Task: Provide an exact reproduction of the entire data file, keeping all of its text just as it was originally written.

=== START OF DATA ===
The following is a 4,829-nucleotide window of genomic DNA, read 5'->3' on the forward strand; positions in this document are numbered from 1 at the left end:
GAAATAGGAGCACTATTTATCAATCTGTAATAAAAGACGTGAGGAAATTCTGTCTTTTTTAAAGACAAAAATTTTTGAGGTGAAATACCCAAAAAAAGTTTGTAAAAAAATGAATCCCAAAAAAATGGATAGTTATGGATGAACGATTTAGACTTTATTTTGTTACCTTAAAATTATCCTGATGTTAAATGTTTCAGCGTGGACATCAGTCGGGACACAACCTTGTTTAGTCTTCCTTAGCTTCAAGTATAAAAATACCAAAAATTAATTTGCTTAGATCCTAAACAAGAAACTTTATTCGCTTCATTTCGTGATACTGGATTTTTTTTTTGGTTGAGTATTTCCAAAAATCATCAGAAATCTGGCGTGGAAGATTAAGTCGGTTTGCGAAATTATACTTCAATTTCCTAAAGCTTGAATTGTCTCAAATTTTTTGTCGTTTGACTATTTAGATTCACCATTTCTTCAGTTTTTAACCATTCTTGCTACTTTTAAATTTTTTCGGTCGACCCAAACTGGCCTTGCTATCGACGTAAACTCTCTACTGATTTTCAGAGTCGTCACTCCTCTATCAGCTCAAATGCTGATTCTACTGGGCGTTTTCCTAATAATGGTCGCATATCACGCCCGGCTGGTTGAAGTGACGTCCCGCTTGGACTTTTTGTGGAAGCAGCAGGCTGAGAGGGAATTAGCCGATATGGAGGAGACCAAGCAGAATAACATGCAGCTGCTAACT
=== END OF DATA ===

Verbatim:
The following is a 4,829-nucleotide window of genomic DNA, read 5'->3' on the forward strand; positions in this document are numbered from 1 at the left end:
GAAATAGGAGCACTATTTATCAATCTGTAATAAAAGACGTGAGGAAATTCTGTCTTTTTTAAAGACAAAAATTTTTGAGGTGAAATACCCAAAAAAAGTTTGTAAAAAAATGAATCCCAAAAAAATGGATAGTTATGGATGAACGATTTAGACTTTATTTTGTTACCTTAAAATTATCCTGATGTTAAATGTTTCAGCGTGGACATCAGTCGGGACACAACCTTGTTTAGTCTTCCTTAGCTTCAAGTATAAAAATACCAAAAATTAATTTGCTTAGATCCTAAACAAGAAACTTTATTCGCTTCATTTCGTGATACTGGATTTTTTTTTTGGTTGAGTATTTCCAAAAATCATCAGAAATCTGGCGTGGAAGATTAAGTCGGTTTGCGAAATTATACTTCAATTTCCTAAAGCTTGAATTGTCTCAAATTTTTTGTCGTTTGACTATTTAGATTCACCATTTCTTCAGTTTTTAACCATTCTTGCTACTTTTAAATTTTTTCGGTCGACCCAAACTGGCCTTGCTATCGACGTAAACTCTCTACTGATTTTCAGAGTCGTCACTCCTCTATCAGCTCAAATGCTGATTCTACTGGGCGTTTTCCTAATAATGGTCGCATATCACGCCCGGCTGGTTGAAGTGACGTCCCGCTTGGACTTTTTGTGGAAGCAGCAGGCTGAGAGGGAATTAGCCGATATGGAGGAGACCAAGCAGAATAACATGCAGCTGCTAACT